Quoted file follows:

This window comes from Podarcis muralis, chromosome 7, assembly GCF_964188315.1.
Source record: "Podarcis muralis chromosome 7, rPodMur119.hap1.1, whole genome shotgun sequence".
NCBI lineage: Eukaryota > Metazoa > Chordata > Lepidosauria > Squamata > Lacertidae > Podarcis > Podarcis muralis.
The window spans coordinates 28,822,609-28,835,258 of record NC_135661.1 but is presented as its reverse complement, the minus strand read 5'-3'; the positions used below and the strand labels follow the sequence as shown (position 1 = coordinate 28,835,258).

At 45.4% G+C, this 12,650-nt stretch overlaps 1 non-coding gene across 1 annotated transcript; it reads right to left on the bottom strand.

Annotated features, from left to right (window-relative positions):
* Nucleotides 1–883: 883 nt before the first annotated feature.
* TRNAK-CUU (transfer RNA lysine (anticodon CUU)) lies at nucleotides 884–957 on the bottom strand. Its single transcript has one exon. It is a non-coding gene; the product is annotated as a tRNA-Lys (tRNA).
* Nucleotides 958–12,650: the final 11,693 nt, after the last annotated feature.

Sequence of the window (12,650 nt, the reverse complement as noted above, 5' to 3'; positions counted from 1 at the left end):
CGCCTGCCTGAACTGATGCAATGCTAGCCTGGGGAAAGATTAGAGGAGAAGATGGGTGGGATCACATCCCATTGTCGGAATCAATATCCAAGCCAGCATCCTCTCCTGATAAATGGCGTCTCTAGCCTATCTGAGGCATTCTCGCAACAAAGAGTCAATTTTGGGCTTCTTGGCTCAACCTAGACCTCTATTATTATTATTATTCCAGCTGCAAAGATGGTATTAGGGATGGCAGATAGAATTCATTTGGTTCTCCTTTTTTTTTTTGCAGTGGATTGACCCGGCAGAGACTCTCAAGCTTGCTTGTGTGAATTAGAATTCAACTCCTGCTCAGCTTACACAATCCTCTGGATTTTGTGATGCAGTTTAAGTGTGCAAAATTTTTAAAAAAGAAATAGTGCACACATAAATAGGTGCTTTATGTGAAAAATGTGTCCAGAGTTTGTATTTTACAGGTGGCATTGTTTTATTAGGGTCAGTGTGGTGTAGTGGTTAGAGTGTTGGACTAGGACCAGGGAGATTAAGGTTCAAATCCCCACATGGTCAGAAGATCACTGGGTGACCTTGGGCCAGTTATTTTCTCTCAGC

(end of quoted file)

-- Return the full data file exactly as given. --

This window comes from Podarcis muralis, chromosome 7, assembly GCF_964188315.1.
Source record: "Podarcis muralis chromosome 7, rPodMur119.hap1.1, whole genome shotgun sequence".
NCBI lineage: Eukaryota > Metazoa > Chordata > Lepidosauria > Squamata > Lacertidae > Podarcis > Podarcis muralis.
The window spans coordinates 28,822,609-28,835,258 of record NC_135661.1 but is presented as its reverse complement, the minus strand read 5'-3'; the positions used below and the strand labels follow the sequence as shown (position 1 = coordinate 28,835,258).

At 45.4% G+C, this 12,650-nt stretch overlaps 1 non-coding gene across 1 annotated transcript; it reads right to left on the bottom strand.

Annotated features, from left to right (window-relative positions):
* Nucleotides 1–883: 883 nt before the first annotated feature.
* TRNAK-CUU (transfer RNA lysine (anticodon CUU)) lies at nucleotides 884–957 on the bottom strand. Its single transcript has one exon. It is a non-coding gene; the product is annotated as a tRNA-Lys (tRNA).
* Nucleotides 958–12,650: the final 11,693 nt, after the last annotated feature.

Sequence of the window (12,650 nt, the reverse complement as noted above, 5' to 3'; positions counted from 1 at the left end):
CGCCTGCCTGAACTGATGCAATGCTAGCCTGGGGAAAGATTAGAGGAGAAGATGGGTGGGATCACATCCCATTGTCGGAATCAATATCCAAGCCAGCATCCTCTCCTGATAAATGGCGTCTCTAGCCTATCTGAGGCATTCTCGCAACAAAGAGTCAATTTTGGGCTTCTTGGCTCAACCTAGACCTCTATTATTATTATTATTCCAGCTGCAAAGATGGTATTAGGGATGGCAGATAGAATTCATTTGGTTCTCCTTTTTTTTTTTGCAGTGGATTGACCCGGCAGAGACTCTCAAGCTTGCTTGTGTGAATTAGAATTCAACTCCTGCTCAGCTTACACAATCCTCTGGATTTTGTGATGCAGTTTAAGTGTGCAAAATTTTTAAAAAAGAAATAGTGCACACATAAATAGGTGCTTTATGTGAAAAATGTGTCCAGAGTTTGTATTTTACAGGTGGCATTGTTTTATTAGGGTCAGTGTGGTGTAGTGGTTAGAGTGTTGGACTAGGACCAGGGAGATTAAGGTTCAAATCCCCACATGGTCAGAAGATCACTGGGTGACCTTGGGCCAGTTATTTTCTCTCAGC